22 February 2009

Finally something worth waking up for!

Well well well... it is a funny old life. I got made redundant last month. Yes that's right, it's taken me a month to write about it! Basically I couldn't be bothered: big news everyone, another hard-working Joe gets punted. Shame.


Also (and slightly more importantly) I have been extremely busy. Finding a new job? No! Starting up my own business. You see, my previous employment taught me many things, and the parting words of my old boss gave me the needed incentive. I can do this.

The point of this post though is completely different to that. I just wanted to throw it in there as I think it needs to be said. These are interesting times, hewing out new opportunities. Hopefully I will have a lot to say for myself when I'm done.

So without further babbling, I wanted to point out that I am now available for all sorts of web work, software development and would welcome a challenge. If you think you can make use of my humble services, check out my new venture: FlipStorm

We're going to be offering a wide range of services, but the focus is on high-performance web apps that are completely managed by "the team" (a.k.a. moi) for meeting any and all business needs. Starting a new business that needs a web site? Got some interesting ideas for web app but don't have the needed skills to do make it a reality? Come to FlipStorm and see what could be done.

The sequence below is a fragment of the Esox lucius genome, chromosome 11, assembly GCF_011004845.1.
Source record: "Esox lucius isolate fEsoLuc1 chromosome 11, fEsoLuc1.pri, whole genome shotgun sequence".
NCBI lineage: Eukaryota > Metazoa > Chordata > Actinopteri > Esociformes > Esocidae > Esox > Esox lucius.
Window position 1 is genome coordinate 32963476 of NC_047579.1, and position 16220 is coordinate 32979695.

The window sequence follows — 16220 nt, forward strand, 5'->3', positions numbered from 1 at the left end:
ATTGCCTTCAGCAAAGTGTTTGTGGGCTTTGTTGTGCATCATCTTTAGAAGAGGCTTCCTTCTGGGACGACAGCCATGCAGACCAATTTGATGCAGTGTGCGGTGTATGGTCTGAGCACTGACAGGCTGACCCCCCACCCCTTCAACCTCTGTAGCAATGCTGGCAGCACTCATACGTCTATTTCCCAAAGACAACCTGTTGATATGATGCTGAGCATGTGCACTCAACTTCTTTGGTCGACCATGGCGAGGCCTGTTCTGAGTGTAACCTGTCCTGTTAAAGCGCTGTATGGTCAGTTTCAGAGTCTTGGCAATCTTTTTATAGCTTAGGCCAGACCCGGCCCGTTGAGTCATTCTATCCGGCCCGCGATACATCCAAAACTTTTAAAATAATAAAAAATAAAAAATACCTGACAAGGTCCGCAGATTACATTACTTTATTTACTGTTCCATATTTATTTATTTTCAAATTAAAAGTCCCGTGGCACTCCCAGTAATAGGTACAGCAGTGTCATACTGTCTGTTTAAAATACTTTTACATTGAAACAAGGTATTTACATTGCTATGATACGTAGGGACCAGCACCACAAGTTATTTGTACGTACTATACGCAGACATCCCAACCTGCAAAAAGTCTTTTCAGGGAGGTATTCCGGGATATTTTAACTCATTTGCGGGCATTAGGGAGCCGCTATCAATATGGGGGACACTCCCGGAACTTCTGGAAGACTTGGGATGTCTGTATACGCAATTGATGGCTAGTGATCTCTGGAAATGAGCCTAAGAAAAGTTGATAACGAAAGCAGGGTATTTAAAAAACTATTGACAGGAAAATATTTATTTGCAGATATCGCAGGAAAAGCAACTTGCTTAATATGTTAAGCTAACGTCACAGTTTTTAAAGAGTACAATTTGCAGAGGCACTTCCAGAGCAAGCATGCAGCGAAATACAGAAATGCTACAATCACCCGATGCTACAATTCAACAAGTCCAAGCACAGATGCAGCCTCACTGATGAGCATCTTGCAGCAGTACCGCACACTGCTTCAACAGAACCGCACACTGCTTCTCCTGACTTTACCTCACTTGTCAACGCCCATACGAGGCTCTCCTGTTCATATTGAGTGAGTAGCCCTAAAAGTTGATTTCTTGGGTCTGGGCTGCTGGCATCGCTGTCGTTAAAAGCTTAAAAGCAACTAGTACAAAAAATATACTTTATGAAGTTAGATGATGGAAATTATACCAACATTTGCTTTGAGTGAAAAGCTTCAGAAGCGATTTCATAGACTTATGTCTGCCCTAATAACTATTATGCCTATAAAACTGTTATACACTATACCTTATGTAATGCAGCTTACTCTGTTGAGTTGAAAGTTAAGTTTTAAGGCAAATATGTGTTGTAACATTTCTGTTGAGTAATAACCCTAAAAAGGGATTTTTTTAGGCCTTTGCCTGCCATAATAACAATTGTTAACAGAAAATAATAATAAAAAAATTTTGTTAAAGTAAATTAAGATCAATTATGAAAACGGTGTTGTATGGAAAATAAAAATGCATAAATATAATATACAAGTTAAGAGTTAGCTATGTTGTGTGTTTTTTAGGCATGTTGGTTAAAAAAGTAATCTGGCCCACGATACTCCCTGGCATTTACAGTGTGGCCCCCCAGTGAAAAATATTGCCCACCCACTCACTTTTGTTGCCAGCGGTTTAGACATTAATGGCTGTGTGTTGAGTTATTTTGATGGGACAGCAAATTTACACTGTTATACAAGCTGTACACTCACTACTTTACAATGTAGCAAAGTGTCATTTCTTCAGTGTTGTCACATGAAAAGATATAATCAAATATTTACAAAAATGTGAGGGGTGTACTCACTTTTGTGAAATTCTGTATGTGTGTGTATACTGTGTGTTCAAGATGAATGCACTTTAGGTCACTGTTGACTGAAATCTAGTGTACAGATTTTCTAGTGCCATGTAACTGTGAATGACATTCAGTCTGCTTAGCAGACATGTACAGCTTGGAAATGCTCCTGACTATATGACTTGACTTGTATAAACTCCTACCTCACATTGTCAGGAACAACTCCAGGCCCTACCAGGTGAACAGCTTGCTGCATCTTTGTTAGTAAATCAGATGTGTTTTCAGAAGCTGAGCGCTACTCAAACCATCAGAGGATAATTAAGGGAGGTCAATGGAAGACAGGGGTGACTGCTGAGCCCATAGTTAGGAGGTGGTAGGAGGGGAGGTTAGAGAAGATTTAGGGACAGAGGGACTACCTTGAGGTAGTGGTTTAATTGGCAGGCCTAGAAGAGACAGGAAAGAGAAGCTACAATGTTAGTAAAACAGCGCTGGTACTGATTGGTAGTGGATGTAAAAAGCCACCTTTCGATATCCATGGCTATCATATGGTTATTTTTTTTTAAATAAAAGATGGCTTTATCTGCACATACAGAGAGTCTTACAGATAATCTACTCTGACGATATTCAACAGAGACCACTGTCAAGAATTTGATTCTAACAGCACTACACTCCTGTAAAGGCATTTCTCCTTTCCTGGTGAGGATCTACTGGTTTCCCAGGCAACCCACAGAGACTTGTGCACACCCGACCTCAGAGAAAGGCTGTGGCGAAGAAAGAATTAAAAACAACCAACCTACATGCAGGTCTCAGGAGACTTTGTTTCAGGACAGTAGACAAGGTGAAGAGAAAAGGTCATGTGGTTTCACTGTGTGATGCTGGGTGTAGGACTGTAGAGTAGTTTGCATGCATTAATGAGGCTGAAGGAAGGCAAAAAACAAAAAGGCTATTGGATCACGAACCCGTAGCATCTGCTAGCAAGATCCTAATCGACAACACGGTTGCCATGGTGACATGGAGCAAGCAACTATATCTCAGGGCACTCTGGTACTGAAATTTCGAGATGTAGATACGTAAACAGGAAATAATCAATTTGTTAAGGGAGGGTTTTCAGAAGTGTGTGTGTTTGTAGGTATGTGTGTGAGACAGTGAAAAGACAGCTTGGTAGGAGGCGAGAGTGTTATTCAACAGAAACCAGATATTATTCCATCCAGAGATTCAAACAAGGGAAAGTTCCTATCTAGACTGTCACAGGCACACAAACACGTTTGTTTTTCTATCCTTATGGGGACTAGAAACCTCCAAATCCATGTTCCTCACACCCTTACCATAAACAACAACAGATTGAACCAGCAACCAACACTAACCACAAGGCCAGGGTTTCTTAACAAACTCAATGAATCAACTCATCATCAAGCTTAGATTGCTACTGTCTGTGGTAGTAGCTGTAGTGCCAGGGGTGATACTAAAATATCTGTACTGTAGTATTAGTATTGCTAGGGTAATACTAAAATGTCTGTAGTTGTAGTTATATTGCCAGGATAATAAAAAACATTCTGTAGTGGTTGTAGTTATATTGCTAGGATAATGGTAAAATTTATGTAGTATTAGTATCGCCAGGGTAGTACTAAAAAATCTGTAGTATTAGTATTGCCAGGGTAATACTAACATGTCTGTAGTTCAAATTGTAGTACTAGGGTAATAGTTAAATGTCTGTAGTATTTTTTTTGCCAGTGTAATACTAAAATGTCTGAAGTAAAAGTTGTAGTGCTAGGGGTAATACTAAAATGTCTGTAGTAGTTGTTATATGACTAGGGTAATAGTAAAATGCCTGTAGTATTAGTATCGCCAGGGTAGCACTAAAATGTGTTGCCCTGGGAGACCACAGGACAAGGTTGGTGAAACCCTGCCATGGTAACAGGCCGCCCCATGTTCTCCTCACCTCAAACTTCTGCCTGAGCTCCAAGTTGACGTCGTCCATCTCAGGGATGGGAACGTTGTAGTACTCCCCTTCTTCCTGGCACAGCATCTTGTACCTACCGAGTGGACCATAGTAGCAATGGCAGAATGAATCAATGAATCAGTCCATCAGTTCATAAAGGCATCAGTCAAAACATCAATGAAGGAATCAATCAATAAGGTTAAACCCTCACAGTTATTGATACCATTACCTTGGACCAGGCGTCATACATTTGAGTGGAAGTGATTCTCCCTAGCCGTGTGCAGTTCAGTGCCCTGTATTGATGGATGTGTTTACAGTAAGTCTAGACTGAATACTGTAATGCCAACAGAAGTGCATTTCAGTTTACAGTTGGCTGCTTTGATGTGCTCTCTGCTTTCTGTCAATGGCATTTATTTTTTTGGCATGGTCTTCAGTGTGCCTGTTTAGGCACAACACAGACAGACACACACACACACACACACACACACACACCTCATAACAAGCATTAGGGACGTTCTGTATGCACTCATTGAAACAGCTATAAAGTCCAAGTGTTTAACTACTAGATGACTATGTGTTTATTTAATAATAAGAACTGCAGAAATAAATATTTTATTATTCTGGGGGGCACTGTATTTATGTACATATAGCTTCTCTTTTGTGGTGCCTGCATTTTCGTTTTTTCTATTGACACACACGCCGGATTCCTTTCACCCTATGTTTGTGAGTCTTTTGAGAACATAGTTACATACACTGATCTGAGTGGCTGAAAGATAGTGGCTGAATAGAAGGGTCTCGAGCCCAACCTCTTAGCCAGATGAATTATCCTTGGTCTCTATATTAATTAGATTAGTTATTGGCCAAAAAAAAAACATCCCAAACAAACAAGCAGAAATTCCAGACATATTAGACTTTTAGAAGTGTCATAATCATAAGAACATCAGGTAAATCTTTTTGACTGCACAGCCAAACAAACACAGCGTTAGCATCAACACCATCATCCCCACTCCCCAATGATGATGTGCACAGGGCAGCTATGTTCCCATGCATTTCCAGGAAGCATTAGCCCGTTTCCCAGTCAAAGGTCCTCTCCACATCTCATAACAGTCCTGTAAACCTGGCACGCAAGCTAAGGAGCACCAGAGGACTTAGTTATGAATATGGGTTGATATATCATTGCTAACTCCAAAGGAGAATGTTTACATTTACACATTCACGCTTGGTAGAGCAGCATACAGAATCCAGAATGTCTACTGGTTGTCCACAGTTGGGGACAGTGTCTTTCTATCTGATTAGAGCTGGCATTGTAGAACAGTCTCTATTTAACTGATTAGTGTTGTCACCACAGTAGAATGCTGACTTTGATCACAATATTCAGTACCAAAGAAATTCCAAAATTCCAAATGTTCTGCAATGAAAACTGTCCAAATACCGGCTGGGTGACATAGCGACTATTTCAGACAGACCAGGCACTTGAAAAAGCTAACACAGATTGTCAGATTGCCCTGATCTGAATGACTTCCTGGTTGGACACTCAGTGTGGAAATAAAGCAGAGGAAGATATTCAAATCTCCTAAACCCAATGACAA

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Zend Server

Zend Server Public Beta was released recently. I took it upon myself to find out what road Zend are going down with this new product. It appears that they have managed to licence an Apache/PHP stack that will run on Windows/Mac/Linux with the latest builds of all products, tuned to a fine major key, in two flavours - one for the enterprise and one for the community (with pricing accordingly, i.e. free for the community sans some whistles).

So it seems they are creating a halfway house between Zend Core and Zend Platform, probably with the intention to merge the product lines and consolidate their offerings, thus making for easier upgrades and slightly less training.

It's also given them a chance to rethink the web management console interface (something that was in need of much attention). Managing the loaded modules in PHP on the various platforms is now easier than ever. It seems likely that upgrading will be much simpler too.

This is really great news for all PHP developers, but I find it particularly useful for me on my Macbook. You see there has been fewer and fewer decent stable builds of the latest released versions of PHP floating around, so I'm having to "make do" with 5.2.6 (the Apple-adjusted version). It's not bad, but there's no clear upgrade route and I like to try latest and greatest... especially in anticipation of a stable release of PHP 5.3!

So it looks like I may be retiring the built-in Apache/PHP stack and moving over to Zend Server as soon as it reaches a stable release. Goodness all round!

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